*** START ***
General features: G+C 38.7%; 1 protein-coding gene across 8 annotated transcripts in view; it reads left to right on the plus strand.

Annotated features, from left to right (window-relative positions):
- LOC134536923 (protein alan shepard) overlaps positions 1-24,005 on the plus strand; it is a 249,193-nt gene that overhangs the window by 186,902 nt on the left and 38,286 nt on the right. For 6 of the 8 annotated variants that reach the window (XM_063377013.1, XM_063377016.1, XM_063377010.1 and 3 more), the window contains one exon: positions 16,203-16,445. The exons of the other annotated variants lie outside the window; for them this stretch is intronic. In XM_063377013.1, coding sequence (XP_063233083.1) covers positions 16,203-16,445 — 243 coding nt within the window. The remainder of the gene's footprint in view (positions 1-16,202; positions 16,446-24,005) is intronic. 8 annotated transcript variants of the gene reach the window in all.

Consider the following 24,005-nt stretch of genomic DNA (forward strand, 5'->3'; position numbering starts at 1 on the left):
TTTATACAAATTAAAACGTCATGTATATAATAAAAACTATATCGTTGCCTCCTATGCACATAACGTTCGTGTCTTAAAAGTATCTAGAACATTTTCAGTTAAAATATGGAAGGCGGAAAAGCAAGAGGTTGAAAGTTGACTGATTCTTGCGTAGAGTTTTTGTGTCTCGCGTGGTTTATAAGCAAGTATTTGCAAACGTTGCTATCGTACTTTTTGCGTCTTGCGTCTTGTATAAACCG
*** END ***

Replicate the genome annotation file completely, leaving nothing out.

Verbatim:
General features: G+C 38.7%; 1 protein-coding gene across 8 annotated transcripts in view; it reads left to right on the plus strand.

Annotated features, from left to right (window-relative positions):
- LOC134536923 (protein alan shepard) overlaps positions 1-24,005 on the plus strand; it is a 249,193-nt gene that overhangs the window by 186,902 nt on the left and 38,286 nt on the right. For 6 of the 8 annotated variants that reach the window (XM_063377013.1, XM_063377016.1, XM_063377010.1 and 3 more), the window contains one exon: positions 16,203-16,445. The exons of the other annotated variants lie outside the window; for them this stretch is intronic. In XM_063377013.1, coding sequence (XP_063233083.1) covers positions 16,203-16,445 — 243 coding nt within the window. The remainder of the gene's footprint in view (positions 1-16,202; positions 16,446-24,005) is intronic. 8 annotated transcript variants of the gene reach the window in all.

Consider the following 24,005-nt stretch of genomic DNA (forward strand, 5'->3'; position numbering starts at 1 on the left):
TTTATACAAATTAAAACGTCATGTATATAATAAAAACTATATCGTTGCCTCCTATGCACATAACGTTCGTGTCTTAAAAGTATCTAGAACATTTTCAGTTAAAATATGGAAGGCGGAAAAGCAAGAGGTTGAAAGTTGACTGATTCTTGCGTAGAGTTTTTGTGTCTCGCGTGGTTTATAAGCAAGTATTTGCAAACGTTGCTATCGTACTTTTTGCGTCTTGCGTCTTGTATAAACCG